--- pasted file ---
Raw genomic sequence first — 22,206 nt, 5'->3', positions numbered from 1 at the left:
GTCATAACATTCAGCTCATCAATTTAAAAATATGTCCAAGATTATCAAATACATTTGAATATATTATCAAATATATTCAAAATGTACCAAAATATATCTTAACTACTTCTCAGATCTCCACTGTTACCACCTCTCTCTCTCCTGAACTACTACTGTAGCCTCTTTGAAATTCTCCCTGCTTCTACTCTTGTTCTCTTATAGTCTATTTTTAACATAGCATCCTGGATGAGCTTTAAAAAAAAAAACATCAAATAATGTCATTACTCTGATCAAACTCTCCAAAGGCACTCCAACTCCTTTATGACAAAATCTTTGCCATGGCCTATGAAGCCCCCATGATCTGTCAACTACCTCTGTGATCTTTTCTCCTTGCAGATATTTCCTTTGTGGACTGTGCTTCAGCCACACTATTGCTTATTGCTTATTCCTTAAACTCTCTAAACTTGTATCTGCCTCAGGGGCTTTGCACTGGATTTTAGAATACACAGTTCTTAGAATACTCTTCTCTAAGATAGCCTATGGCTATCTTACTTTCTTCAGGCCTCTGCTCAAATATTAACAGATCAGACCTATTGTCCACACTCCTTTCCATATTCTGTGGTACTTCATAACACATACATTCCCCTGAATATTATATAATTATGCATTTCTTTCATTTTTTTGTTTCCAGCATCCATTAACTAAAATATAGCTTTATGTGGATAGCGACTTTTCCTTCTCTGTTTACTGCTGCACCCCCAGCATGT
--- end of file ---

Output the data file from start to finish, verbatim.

Raw genomic sequence first — 22,206 nt, 5'->3', positions numbered from 1 at the left:
GTCATAACATTCAGCTCATCAATTTAAAAATATGTCCAAGATTATCAAATACATTTGAATATATTATCAAATATATTCAAAATGTACCAAAATATATCTTAACTACTTCTCAGATCTCCACTGTTACCACCTCTCTCTCTCCTGAACTACTACTGTAGCCTCTTTGAAATTCTCCCTGCTTCTACTCTTGTTCTCTTATAGTCTATTTTTAACATAGCATCCTGGATGAGCTTTAAAAAAAAAAACATCAAATAATGTCATTACTCTGATCAAACTCTCCAAAGGCACTCCAACTCCTTTATGACAAAATCTTTGCCATGGCCTATGAAGCCCCCATGATCTGTCAACTACCTCTGTGATCTTTTCTCCTTGCAGATATTTCCTTTGTGGACTGTGCTTCAGCCACACTATTGCTTATTGCTTATTCCTTAAACTCTCTAAACTTGTATCTGCCTCAGGGGCTTTGCACTGGATTTTAGAATACACAGTTCTTAGAATACTCTTCTCTAAGATAGCCTATGGCTATCTTACTTTCTTCAGGCCTCTGCTCAAATATTAACAGATCAGACCTATTGTCCACACTCCTTTCCATATTCTGTGGTACTTCATAACACATACATTCCCCTGAATATTATATAATTATGCATTTCTTTCATTTTTTTGTTTCCAGCATCCATTAACTAAAATATAGCTTTATGTGGATAGCGACTTTTCCTTCTCTGTTTACTGCTGCACCCCCAGCATGT